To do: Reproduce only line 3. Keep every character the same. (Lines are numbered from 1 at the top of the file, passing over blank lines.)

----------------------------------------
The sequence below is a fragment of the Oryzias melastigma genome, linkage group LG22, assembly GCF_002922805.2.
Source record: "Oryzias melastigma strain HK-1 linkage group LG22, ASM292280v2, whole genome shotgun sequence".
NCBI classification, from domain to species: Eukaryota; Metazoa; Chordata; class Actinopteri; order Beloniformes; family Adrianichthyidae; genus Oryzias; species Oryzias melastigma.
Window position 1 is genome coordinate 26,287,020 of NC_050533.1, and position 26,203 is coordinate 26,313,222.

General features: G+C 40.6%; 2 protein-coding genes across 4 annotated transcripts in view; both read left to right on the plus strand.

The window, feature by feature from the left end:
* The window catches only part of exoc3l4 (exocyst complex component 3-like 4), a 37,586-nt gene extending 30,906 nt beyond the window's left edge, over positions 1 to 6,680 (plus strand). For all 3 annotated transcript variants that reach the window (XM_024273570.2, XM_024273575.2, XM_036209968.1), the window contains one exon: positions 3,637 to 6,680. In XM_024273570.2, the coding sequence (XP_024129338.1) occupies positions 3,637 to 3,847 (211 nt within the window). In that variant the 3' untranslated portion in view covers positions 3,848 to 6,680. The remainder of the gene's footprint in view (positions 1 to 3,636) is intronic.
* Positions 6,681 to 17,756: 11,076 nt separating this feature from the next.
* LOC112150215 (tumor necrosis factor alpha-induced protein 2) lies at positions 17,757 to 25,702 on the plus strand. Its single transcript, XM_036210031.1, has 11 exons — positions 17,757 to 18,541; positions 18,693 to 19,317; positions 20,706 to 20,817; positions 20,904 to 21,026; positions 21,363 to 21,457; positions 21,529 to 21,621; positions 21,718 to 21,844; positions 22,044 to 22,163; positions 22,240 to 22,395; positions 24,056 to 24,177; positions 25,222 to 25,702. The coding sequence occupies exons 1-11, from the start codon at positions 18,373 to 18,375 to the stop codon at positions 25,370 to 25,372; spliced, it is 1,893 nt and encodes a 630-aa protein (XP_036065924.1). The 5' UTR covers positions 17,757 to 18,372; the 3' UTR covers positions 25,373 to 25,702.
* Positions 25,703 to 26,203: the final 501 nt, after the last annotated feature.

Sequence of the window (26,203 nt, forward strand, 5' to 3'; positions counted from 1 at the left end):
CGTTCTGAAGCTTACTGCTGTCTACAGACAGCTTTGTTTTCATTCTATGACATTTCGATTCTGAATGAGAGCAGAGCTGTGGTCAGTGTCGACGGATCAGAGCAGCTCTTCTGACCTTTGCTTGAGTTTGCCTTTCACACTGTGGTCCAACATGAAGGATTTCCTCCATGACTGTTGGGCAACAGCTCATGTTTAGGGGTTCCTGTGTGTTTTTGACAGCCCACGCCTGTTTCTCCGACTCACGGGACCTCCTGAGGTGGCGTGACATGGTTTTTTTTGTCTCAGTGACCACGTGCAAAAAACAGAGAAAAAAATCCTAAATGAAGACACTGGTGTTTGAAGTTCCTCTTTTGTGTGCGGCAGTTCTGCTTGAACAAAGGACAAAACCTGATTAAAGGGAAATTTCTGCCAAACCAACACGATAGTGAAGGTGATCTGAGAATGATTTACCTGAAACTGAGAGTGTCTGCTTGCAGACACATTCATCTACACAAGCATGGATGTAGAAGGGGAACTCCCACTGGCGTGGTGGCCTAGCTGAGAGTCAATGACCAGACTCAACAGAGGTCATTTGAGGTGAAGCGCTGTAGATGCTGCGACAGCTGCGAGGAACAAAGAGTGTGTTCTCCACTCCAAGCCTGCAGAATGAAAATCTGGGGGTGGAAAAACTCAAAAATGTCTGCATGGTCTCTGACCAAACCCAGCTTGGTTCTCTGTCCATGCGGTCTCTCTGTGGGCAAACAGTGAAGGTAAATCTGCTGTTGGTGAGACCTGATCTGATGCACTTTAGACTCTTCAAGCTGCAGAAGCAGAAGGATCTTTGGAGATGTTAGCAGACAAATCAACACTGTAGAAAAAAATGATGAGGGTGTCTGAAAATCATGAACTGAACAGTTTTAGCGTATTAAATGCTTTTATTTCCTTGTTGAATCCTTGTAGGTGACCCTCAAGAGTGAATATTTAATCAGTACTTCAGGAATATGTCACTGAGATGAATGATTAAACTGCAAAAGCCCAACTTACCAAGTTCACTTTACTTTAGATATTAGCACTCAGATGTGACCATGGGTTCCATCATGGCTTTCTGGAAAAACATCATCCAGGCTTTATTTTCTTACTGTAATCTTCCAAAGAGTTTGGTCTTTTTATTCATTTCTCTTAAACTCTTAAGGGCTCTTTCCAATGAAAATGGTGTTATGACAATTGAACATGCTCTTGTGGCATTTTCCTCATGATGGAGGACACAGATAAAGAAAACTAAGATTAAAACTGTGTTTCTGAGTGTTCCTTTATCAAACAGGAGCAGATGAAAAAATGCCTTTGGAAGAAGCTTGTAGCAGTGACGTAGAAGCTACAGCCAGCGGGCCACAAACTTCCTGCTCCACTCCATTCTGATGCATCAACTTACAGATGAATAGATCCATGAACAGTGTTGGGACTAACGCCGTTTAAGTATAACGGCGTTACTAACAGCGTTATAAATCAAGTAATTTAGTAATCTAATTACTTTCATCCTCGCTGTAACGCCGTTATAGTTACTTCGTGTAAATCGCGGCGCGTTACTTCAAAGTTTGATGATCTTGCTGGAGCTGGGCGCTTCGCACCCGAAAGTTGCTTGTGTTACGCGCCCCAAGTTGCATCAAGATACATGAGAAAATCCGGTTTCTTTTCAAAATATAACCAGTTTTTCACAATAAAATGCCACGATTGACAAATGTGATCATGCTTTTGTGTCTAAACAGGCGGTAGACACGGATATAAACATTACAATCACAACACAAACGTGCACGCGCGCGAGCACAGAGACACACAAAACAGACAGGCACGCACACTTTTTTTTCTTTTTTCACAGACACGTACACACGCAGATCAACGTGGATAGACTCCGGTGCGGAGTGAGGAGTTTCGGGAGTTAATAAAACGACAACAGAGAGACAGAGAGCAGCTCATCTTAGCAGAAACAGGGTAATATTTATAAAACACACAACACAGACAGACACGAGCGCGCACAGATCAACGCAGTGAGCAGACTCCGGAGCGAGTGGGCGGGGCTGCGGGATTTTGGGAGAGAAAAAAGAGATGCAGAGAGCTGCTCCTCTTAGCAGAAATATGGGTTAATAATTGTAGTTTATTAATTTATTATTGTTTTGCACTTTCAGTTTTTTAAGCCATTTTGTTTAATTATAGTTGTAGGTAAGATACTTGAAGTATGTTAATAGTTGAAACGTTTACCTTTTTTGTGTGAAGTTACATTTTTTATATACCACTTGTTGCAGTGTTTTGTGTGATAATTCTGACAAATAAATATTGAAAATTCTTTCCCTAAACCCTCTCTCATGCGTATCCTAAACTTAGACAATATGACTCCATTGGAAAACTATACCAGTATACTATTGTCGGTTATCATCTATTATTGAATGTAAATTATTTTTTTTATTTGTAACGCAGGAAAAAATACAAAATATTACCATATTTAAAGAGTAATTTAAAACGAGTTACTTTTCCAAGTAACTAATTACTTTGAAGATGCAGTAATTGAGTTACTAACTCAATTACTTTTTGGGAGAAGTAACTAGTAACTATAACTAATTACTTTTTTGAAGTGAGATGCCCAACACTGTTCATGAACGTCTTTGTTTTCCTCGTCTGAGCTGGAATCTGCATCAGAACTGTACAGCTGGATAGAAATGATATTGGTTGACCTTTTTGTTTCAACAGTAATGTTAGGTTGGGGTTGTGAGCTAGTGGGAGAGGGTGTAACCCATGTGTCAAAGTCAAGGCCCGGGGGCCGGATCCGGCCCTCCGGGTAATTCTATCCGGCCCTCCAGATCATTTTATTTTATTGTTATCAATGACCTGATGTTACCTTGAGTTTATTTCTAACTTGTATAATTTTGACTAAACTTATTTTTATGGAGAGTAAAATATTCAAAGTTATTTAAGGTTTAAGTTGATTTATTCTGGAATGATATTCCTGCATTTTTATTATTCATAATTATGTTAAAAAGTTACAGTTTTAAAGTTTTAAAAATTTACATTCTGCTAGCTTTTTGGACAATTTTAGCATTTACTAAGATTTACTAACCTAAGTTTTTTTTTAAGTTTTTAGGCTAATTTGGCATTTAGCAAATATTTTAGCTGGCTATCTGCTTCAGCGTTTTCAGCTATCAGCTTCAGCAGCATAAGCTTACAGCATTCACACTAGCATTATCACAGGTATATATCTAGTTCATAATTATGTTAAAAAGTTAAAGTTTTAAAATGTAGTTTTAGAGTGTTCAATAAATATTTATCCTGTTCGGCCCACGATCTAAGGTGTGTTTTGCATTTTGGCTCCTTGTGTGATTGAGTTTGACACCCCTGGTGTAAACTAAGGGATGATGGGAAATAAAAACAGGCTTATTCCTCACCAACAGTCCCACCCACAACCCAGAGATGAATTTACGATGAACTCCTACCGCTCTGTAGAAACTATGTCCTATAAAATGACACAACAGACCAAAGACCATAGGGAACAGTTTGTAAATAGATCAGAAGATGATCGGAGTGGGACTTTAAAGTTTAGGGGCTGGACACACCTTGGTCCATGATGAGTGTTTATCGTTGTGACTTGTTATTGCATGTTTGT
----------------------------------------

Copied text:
NCBI classification, from domain to species: Eukaryota; Metazoa; Chordata; class Actinopteri; order Beloniformes; family Adrianichthyidae; genus Oryzias; species Oryzias melastigma.